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BOOK: THE STORY OF THE TELEGRAPH IN JAMAICA June 18, 2013

Posted by utechalumni in UTech News.
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THE STORY OF THE TELEGRAPH IN JAMAICA PUBLISHED

When the domestic telegraph service in Jamaica closed in 2004 after 125 years of operation, Dr. the Hon. Rae Davis, OJ, then University President and an Engineer by training, initiated a project to document the story of the telegraph in Jamaica. The resulting book, “The Story of the Telegraph in Jamaica”, co-authored by Davis, Martin Henry (then of the Department of Liberal Studies and trained in both science and communication) and Martin MacLeavy of the School of Engineering and a telecommunications engineer, has now been published by Arawak Publications.

Beginning with the Telegraph Law of 1879, the 132-page book, illustrated with drawings and period photographs, tells the story of the rise, influence, decline and demise of the telegraph in Jamaica, intertwined with the social, cultural and economic story of the Jamaican people and with the story of international communications.

Telegraphy was the first technical breakthrough in telecommunications and the preface to “The Story of the Telegraph in Jamaica” says “the telegraph service occupied an outstanding place in Jamaica’s history and culture as the means of rapid communication, both private and public, before the telephone, radio and television.” In the Foreword, Professor Patrick Bryan, then the Douglas hall professor of History at the UWI, Mona, noted that “the nineteenth century was remarkable for the growth of new technologies which were destined to have … a revolutionary impact on the quality of social and economic life.”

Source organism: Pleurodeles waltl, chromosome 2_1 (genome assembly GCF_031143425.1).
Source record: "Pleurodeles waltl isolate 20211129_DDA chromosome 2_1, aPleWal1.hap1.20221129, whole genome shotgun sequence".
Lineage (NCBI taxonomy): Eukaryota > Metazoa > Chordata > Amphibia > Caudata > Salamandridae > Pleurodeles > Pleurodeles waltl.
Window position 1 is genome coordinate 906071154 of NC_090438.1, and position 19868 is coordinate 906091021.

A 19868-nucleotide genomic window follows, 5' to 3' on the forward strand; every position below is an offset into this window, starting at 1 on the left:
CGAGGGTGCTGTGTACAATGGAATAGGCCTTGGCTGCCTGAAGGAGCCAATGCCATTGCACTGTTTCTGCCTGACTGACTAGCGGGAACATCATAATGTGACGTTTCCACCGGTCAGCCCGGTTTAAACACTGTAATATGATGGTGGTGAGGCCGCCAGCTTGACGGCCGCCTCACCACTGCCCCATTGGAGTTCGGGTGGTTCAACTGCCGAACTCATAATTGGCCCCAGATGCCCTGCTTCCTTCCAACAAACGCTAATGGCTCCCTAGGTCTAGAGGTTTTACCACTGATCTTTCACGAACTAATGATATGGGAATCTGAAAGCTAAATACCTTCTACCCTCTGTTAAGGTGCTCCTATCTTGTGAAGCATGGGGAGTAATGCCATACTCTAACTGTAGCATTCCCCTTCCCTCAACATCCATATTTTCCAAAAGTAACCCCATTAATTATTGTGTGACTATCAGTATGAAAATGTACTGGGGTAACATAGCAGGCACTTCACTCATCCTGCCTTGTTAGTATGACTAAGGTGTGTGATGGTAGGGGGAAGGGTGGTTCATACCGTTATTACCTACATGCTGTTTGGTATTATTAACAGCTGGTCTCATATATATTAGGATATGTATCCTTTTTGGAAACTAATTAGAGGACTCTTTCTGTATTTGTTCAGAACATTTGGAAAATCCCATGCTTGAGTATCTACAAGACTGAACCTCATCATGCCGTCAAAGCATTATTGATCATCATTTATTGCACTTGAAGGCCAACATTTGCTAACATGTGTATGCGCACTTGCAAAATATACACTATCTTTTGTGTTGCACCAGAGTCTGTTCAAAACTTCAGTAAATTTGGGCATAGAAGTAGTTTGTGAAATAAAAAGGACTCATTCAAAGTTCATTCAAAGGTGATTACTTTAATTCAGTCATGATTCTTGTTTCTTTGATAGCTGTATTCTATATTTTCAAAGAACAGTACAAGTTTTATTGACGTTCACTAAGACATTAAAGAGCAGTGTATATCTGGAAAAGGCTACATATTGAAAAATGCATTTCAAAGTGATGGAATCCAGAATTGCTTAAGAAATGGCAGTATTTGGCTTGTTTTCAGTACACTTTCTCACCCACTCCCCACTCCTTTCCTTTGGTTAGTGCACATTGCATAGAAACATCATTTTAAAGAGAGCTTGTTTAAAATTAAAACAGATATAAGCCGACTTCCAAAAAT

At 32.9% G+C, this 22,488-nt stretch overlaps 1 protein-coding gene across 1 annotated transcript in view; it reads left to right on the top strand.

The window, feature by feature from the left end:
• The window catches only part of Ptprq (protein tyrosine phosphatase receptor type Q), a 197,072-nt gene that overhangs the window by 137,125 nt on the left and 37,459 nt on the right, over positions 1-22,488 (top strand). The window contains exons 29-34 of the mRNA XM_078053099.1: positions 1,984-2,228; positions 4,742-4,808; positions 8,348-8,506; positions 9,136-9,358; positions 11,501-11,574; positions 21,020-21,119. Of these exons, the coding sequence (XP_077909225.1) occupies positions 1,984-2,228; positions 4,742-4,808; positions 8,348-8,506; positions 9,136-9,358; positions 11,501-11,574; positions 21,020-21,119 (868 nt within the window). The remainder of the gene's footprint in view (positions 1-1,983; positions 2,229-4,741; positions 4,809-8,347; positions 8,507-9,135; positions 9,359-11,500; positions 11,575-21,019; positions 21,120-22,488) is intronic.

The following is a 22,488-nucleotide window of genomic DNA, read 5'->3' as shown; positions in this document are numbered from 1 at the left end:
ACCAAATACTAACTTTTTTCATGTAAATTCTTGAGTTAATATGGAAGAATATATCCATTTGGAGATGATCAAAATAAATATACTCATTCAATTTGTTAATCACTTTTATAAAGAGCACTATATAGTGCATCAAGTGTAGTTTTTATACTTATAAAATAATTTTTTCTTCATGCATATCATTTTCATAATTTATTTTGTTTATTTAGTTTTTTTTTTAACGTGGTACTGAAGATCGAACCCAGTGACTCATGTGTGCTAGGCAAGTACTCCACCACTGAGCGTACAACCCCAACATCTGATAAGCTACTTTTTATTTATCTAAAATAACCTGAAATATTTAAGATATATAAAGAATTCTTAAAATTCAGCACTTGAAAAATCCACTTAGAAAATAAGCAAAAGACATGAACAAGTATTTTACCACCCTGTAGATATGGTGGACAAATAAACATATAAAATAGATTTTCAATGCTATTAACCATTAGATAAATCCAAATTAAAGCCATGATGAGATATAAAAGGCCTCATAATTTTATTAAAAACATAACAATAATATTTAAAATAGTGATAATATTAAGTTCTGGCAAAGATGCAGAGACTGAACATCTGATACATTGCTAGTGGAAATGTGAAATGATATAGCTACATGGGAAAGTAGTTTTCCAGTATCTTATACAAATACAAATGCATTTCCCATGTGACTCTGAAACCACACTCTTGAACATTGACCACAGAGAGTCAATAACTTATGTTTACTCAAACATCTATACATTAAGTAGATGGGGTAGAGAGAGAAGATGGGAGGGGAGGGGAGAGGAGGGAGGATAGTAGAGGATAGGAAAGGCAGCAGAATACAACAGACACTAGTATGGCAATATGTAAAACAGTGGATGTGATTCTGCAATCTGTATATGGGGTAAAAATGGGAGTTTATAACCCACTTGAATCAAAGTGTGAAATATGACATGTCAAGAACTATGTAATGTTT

Tracing the impact of several of these technologies on Jamaica, particularly the telegraph, Prof Bryan concluded that “The Story of the Telegraph in Jamaica” … will be of interest to students of social history and the history of science and technology.”

Stories of telegraph workers, captured firsthand by recruited student researchers from the Faculty of Education and Liberal Studies, add powerful human interest to the book’s narrative.

Funding for the research was provided by the then Cable and Wireless Jamaica Limited company, which was the operator of the telegraph service at the time of its closure. The CHASE Fund supported publication.

“The Story of the Telegraph in Jamaica” will be in bookstores, including Bryan’s on campus shortly and an official launch will be held after summer. The book, written in simple accessible language for a popular readership, should be useful to students doing related science and technology courses at the upper secondary and tertiary level, especially where the history of science and technology and the impact of S&T are emphasized.

Former telegraph workers and their families will have a nostalgic documentation and reminder of their lived experience in the book. Telecommunications workers and academics should find “The Story of the Telegraph in Jamaica”, a good read. And the book, with its extensive illustrations and easy narrative, will make a fine souvenir gift item in the genre of Jamaican popular history.

Martin Henry

Co-author and Book Project Manager

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Comments»

1. Richard - September 23, 2015

So when was the first telegram sent to or from Jamaica to other countries?


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